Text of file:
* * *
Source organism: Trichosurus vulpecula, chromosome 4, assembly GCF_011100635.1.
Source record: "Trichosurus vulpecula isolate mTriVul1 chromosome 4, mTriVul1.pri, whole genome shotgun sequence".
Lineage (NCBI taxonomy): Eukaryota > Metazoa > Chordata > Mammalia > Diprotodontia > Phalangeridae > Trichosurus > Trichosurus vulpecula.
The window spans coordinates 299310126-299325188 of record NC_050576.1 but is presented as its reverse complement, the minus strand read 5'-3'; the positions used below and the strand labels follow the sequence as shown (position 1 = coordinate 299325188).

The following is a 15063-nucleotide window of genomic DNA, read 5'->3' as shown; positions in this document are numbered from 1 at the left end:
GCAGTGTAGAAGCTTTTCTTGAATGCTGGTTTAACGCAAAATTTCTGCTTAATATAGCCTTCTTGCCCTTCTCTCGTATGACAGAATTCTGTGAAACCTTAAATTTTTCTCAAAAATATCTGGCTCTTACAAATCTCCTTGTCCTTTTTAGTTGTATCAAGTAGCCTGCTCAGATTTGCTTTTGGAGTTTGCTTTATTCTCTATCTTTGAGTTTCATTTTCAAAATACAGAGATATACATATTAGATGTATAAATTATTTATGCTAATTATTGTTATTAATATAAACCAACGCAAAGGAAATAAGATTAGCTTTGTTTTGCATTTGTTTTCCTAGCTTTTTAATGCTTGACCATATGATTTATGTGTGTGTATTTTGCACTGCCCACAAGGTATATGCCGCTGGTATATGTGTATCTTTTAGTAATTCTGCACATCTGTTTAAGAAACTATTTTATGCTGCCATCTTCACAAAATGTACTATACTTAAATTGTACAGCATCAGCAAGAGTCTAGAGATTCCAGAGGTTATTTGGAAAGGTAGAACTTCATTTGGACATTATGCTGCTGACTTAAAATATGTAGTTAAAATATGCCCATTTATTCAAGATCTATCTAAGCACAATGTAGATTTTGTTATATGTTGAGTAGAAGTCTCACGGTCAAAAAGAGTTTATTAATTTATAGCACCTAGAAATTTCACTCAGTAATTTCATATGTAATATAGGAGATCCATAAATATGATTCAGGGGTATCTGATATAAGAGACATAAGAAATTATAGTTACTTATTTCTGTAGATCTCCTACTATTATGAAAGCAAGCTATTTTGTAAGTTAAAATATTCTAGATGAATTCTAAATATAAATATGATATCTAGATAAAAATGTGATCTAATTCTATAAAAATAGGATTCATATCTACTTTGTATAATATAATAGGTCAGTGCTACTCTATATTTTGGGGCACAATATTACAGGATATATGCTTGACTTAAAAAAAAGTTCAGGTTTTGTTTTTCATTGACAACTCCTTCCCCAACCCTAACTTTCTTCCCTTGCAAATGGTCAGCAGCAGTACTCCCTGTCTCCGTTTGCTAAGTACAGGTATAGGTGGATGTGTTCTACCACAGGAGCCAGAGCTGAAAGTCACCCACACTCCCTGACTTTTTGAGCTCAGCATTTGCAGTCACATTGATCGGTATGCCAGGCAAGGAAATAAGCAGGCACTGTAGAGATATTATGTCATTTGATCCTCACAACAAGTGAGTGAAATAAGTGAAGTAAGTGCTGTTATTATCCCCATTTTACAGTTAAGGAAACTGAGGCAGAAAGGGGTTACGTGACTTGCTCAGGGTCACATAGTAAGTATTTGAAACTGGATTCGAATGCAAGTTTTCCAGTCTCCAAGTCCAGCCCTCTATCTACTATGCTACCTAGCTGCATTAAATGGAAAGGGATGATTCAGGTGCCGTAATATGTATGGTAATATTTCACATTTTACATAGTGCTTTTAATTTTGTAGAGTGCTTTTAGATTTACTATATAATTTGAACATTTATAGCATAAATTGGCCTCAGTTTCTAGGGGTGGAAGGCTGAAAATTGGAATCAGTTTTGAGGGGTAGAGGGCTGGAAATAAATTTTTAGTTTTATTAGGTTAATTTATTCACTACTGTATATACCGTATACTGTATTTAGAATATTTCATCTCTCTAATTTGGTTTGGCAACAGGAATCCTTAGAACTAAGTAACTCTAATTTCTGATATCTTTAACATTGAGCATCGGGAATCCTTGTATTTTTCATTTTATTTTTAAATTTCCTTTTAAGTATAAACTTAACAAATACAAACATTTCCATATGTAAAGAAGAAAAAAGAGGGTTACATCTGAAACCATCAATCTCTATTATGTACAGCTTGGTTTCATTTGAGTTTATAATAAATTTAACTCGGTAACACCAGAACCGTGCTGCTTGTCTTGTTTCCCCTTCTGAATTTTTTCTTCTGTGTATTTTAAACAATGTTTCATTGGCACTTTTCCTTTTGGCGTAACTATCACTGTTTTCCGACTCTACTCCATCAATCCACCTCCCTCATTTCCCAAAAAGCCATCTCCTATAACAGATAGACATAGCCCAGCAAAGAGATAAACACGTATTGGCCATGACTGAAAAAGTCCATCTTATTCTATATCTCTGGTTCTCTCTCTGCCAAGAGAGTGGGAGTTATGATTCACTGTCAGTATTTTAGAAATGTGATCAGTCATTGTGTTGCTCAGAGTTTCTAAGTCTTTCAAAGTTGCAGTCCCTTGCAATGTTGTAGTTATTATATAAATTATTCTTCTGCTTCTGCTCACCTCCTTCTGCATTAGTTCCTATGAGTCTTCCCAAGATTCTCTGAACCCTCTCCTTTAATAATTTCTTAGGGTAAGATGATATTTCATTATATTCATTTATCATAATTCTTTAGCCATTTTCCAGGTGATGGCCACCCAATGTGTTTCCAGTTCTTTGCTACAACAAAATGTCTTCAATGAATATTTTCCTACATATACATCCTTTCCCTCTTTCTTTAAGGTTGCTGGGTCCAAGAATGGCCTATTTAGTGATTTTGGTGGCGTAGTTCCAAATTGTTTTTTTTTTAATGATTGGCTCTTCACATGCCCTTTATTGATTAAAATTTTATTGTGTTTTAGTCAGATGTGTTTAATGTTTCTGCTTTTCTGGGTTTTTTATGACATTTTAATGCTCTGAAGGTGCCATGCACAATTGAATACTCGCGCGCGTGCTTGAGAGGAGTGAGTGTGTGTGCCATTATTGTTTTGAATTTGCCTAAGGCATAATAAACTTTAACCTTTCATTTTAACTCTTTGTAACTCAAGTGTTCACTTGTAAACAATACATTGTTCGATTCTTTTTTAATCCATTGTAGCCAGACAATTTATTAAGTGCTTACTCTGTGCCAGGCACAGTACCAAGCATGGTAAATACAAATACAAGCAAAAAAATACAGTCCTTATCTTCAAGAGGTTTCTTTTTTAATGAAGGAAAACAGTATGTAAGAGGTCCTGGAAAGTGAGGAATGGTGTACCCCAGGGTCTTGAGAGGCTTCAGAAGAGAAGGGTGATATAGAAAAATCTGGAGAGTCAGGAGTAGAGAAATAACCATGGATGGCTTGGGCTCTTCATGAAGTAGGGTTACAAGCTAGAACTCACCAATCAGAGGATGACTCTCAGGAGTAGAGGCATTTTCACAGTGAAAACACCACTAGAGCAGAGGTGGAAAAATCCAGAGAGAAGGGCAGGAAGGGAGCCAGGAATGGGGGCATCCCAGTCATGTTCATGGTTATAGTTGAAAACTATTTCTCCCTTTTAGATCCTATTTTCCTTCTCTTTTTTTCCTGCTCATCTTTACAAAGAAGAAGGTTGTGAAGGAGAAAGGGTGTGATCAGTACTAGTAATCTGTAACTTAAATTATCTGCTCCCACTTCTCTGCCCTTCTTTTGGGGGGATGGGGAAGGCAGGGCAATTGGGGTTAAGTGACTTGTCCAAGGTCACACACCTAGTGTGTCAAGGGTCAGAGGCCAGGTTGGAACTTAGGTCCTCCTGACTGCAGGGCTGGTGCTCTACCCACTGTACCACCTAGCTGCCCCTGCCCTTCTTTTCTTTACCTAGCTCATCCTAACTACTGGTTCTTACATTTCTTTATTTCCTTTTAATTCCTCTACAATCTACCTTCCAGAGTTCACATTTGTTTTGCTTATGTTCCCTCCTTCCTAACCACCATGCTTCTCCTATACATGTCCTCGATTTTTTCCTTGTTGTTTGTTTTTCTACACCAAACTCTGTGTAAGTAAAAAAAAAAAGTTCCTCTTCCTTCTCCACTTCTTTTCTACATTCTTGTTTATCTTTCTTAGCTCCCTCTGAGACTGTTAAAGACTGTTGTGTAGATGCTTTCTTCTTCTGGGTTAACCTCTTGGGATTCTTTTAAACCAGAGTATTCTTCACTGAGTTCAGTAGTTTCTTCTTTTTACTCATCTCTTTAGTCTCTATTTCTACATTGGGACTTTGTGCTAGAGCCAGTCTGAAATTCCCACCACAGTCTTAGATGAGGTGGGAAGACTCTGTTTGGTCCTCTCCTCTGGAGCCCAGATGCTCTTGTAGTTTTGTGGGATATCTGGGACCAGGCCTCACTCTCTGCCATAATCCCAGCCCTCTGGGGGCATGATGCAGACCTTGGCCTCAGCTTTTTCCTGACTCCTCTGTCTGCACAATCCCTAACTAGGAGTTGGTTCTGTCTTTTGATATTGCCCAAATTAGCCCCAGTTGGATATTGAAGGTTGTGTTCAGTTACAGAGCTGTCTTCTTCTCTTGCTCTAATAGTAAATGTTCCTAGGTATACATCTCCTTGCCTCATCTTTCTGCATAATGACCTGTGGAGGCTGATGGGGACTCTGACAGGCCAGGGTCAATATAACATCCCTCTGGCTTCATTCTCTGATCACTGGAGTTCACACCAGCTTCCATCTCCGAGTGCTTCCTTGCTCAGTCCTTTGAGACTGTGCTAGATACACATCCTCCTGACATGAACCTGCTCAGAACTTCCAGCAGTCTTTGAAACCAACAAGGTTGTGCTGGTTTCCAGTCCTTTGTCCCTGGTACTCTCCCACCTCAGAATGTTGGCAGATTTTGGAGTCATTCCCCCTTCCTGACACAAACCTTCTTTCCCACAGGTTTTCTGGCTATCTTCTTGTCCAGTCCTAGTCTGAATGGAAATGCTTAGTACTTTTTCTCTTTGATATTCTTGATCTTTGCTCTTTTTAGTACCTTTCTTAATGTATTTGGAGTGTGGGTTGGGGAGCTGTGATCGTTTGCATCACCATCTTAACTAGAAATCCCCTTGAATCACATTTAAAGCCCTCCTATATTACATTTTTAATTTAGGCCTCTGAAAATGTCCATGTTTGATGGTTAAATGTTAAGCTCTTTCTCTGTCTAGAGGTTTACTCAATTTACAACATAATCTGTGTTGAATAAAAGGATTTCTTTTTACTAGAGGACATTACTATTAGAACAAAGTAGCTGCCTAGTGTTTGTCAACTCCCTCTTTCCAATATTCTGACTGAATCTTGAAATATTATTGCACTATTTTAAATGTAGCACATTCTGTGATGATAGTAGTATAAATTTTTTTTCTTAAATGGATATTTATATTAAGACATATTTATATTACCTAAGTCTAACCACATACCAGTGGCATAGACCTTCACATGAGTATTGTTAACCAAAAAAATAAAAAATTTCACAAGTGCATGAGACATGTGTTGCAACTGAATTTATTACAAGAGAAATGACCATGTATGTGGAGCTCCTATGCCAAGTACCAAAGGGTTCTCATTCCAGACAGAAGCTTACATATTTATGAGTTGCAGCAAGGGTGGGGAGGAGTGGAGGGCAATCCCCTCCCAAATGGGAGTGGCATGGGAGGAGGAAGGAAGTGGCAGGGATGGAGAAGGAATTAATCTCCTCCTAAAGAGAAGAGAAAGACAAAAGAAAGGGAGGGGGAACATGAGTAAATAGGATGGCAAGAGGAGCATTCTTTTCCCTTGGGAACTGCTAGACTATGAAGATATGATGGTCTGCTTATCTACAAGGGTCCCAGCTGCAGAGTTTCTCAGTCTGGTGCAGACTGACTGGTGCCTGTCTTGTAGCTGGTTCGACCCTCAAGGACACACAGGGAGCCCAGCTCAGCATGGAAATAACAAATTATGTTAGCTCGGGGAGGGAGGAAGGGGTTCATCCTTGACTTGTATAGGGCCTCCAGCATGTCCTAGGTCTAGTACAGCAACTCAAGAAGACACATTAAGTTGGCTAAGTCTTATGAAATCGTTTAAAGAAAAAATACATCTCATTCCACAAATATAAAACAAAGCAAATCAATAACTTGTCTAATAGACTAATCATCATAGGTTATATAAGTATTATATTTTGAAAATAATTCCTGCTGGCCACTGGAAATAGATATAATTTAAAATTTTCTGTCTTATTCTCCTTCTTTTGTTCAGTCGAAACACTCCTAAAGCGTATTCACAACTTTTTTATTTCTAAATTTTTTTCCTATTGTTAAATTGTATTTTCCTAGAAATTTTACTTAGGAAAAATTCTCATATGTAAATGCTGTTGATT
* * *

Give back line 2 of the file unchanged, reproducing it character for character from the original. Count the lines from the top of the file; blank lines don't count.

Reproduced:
Source record: "Trichosurus vulpecula isolate mTriVul1 chromosome 4, mTriVul1.pri, whole genome shotgun sequence".